Hillsborough Bottletrees is a project started by two elementary school students in Hillsborough, NC, to locate and list all the bottletrees in our town and surrounding areas in Orange County.
If you have a bottletree and want to be included on here please contact us! If you know someone with a bottletree, please tell them about this project.
You can email us your photos, and we will upload them here for the collection. Tell us all about how you made your tree, and why, and anything else you want to share. If you don’t have any pictures, we will come and take photos for you!
You can contact us at email@example.com. More information and FAQ on our About page.
On a reader tip (thanks, Jeffery Beam!), we just got some blue glass bottles for our bottletree at Trader Joe’s.
This is a great option for collecting blue bottles. While we were at Trader Joe’s we also saw an amazingly huge, oversized blue wine bottle, but we didn’t think our cedar tree was sturdy enough for it.
What are some of your pro tips for collecting interesting or pretty glass bottles?
We were so excited to be mentioned in the News & Observer last week! Here’s the link to the article, which discusses bottletrees and how they are starting to pop up all over the country, despite being considered a southern tradition.
The reporter asked us our opinion on why bottletrees are so popular in Hillsborough and Orange County, and we really couldn’t say that we know of a reason. It’s clear to us why they might be popular in general (because they’re AWESOME), but not why they are so numerous in this area. Does anyone have any thoughts about that??
Thanks for reading!
A reader recently sent us these photos of his two bottletrees, one all-blue and about 15 feet tall, and the other amethyst, red, orange, and green, and about 4 feet tall.
Both trees were made from a dead cedar on the owners’ property, which they cut down and relocated to their gardens. The smaller tree is actually the top of the bigger tree! The owners, Stanley Finch and Jeffery Beam, trimmed the top off in order to make the first tree a reachable height, and in the process they got two bottletrees out of one.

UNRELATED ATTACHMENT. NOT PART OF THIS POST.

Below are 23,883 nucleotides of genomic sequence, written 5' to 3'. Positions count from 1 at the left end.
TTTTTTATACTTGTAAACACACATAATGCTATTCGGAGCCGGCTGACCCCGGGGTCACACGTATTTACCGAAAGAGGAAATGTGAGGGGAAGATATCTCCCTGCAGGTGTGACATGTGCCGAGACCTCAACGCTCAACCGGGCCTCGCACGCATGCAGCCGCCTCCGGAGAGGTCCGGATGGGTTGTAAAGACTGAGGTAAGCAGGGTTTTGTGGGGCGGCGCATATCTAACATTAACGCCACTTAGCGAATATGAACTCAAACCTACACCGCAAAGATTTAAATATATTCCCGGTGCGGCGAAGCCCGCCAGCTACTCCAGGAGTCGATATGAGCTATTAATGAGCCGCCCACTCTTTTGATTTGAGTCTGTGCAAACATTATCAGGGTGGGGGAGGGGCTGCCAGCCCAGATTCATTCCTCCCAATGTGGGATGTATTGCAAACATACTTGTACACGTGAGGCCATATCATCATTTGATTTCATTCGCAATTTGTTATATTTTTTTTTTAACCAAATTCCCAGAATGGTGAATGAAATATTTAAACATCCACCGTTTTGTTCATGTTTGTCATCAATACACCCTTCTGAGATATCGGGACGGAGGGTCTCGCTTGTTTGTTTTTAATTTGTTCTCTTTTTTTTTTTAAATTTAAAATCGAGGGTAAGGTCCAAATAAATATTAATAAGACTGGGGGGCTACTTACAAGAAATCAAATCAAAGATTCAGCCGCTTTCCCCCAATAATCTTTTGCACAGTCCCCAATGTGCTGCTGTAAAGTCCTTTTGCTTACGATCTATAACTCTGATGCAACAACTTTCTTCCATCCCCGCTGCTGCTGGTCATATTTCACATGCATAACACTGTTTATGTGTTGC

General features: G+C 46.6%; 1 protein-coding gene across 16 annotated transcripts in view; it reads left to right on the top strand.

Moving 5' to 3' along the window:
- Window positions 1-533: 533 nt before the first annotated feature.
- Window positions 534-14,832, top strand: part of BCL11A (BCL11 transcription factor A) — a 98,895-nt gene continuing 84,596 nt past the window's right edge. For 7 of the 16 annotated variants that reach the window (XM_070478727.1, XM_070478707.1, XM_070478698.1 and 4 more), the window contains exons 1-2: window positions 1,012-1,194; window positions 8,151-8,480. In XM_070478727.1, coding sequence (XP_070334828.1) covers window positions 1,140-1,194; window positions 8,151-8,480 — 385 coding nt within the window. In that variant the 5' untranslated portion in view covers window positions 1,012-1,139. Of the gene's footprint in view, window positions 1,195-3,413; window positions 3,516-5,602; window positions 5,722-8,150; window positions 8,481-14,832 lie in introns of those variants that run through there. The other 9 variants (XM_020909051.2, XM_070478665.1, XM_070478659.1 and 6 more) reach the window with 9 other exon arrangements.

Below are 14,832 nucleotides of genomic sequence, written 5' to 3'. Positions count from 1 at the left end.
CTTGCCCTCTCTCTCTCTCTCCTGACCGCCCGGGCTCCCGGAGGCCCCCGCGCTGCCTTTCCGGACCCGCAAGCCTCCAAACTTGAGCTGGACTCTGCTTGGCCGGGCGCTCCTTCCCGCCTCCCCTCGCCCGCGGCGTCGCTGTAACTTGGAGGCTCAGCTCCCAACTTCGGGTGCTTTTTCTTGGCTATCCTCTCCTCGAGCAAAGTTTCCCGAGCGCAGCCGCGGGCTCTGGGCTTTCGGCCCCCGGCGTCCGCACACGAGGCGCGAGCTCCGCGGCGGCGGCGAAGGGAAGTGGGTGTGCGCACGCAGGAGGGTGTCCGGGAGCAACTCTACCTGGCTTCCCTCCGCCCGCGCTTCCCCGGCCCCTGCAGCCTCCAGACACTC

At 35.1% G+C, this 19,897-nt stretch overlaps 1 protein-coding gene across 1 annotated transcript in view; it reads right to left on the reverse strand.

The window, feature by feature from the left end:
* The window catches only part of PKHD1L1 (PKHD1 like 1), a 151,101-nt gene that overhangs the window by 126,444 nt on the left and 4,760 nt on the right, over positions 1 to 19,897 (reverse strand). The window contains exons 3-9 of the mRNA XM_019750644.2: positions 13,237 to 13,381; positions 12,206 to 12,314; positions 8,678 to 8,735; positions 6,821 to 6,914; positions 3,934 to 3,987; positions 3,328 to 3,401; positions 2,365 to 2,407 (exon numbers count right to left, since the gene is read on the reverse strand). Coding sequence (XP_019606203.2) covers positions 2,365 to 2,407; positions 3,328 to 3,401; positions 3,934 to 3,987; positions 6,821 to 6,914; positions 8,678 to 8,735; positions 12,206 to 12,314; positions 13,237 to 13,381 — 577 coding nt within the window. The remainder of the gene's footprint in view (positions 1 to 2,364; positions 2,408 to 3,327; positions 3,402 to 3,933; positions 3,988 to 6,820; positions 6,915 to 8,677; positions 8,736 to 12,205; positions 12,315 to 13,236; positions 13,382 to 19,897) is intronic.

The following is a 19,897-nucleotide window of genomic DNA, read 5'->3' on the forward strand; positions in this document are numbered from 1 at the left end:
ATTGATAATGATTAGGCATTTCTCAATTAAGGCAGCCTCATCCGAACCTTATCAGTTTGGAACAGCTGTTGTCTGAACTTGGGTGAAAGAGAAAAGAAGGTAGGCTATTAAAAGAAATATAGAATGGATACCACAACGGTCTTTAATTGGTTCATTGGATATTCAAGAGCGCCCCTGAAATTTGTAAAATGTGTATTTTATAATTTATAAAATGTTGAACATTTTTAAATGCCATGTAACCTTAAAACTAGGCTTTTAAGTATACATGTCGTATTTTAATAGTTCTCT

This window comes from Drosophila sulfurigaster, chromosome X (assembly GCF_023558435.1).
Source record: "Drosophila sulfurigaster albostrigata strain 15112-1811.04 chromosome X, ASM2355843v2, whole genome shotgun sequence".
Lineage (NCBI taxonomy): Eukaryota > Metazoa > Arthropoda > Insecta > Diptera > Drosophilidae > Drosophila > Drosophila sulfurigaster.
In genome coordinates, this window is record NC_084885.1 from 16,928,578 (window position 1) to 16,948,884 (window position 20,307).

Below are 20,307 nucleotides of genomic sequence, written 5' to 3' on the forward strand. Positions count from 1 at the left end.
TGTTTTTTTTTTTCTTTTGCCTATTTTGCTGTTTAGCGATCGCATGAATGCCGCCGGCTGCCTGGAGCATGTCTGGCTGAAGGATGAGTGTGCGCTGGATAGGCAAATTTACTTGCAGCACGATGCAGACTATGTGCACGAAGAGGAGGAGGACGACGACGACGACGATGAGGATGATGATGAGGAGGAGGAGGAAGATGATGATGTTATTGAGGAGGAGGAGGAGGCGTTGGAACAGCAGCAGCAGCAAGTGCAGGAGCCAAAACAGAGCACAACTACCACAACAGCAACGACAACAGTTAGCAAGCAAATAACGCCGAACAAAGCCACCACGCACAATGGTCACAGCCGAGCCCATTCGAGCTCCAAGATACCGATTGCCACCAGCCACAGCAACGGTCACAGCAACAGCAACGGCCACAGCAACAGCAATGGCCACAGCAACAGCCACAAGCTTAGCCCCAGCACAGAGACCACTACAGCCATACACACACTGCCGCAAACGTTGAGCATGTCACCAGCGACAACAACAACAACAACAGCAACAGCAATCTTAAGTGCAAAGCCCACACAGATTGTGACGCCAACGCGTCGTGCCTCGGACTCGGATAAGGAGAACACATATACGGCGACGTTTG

Many of the blue bottles on the tall one are actually California olive oil bottles, and we think they are a beautiful color and shape and give the tree a unique character.
The amethyst bottles on the shorter tree are from a flea market near Linville, and the rest of the collection has been assembled from various searching around and donations from friends.
You can find these trees at 3212 Arthur Minnis Road, in western Orange County. Many thanks to Stanley and Jeffery for reading and contributing to the bottletree project!
Driving through a beautiful, artsy neighborhood in Chapel Hill we happened across this beautiful cedar bottletree on Wyrick St. We spoke with its creator Bruce, who let us take a few pictures. We love the variety of bottles on this tree, and the lovely way it’s nestled in the garden.
We enjoyed seeing this unique bottletree/birdhouse in Dogwood Acres in Chapel Hill, and we found out that the owner of this tree received it as a Mother’s Day present a few years ago! What a great idea!
You can see that this tree is also covered in wisteria vine, which blooms out in the spring and almost completely hides the bottles. What a lovely, ever-changing, seasonal bottletree.
Thank you to Deb for sending in the picture!